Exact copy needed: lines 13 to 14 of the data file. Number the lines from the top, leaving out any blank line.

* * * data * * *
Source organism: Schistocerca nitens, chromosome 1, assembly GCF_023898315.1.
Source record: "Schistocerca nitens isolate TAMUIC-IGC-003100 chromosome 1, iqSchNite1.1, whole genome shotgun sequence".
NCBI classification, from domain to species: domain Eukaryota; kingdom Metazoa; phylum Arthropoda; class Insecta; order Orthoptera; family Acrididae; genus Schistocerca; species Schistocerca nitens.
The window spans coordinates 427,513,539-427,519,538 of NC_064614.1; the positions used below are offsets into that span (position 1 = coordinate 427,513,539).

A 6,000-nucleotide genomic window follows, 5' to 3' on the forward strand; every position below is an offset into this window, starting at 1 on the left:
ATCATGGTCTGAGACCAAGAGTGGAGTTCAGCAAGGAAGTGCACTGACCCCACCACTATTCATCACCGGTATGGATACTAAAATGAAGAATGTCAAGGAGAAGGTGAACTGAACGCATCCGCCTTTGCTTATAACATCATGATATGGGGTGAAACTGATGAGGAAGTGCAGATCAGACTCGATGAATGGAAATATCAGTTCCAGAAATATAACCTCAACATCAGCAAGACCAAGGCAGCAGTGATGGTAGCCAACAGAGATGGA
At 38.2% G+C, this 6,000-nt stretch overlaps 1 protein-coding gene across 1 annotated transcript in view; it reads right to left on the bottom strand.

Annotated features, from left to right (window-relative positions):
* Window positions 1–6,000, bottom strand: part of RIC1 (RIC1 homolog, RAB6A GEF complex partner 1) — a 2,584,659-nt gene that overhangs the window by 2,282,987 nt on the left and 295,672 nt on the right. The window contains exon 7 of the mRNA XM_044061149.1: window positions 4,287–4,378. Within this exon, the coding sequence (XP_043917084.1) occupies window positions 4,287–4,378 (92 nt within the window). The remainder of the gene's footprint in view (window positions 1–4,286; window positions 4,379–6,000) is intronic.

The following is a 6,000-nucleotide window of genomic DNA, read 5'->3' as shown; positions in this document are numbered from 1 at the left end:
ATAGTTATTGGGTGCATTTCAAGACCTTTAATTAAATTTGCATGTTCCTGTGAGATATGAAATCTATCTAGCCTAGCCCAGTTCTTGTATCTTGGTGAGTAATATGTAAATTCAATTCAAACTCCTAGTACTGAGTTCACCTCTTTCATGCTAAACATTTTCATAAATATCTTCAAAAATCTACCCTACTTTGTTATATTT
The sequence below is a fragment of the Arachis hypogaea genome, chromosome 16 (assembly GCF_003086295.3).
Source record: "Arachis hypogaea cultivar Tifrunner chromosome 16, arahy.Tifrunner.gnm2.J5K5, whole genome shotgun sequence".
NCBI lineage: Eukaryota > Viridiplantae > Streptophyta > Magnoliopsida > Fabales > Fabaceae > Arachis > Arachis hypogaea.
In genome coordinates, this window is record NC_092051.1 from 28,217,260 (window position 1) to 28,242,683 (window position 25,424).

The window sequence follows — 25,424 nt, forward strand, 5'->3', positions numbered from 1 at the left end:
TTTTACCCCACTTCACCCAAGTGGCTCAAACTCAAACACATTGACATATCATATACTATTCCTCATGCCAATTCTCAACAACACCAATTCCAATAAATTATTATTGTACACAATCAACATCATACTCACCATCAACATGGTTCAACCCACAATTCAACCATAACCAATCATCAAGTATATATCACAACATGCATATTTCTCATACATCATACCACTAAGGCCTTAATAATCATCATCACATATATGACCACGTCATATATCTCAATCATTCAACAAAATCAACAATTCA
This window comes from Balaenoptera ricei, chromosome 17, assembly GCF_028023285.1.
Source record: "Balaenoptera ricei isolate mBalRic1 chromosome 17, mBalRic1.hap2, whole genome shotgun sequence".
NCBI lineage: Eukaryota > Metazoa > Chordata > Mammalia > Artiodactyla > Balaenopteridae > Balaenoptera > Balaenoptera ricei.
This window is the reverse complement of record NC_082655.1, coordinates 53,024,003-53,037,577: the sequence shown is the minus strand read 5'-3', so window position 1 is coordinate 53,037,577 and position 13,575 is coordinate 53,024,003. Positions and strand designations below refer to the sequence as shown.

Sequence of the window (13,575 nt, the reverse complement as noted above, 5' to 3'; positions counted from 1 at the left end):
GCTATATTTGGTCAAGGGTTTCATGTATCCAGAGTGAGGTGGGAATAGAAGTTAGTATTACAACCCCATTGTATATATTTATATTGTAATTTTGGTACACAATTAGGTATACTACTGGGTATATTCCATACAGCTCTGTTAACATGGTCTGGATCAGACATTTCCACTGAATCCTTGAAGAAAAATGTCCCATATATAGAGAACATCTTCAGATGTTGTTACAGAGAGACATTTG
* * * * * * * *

Source record: "Arachis hypogaea cultivar Tifrunner chromosome 16, arahy.Tifrunner.gnm2.J5K5, whole genome shotgun sequence".
NCBI lineage: Eukaryota > Viridiplantae > Streptophyta > Magnoliopsida > Fabales > Fabaceae > Arachis > Arachis hypogaea.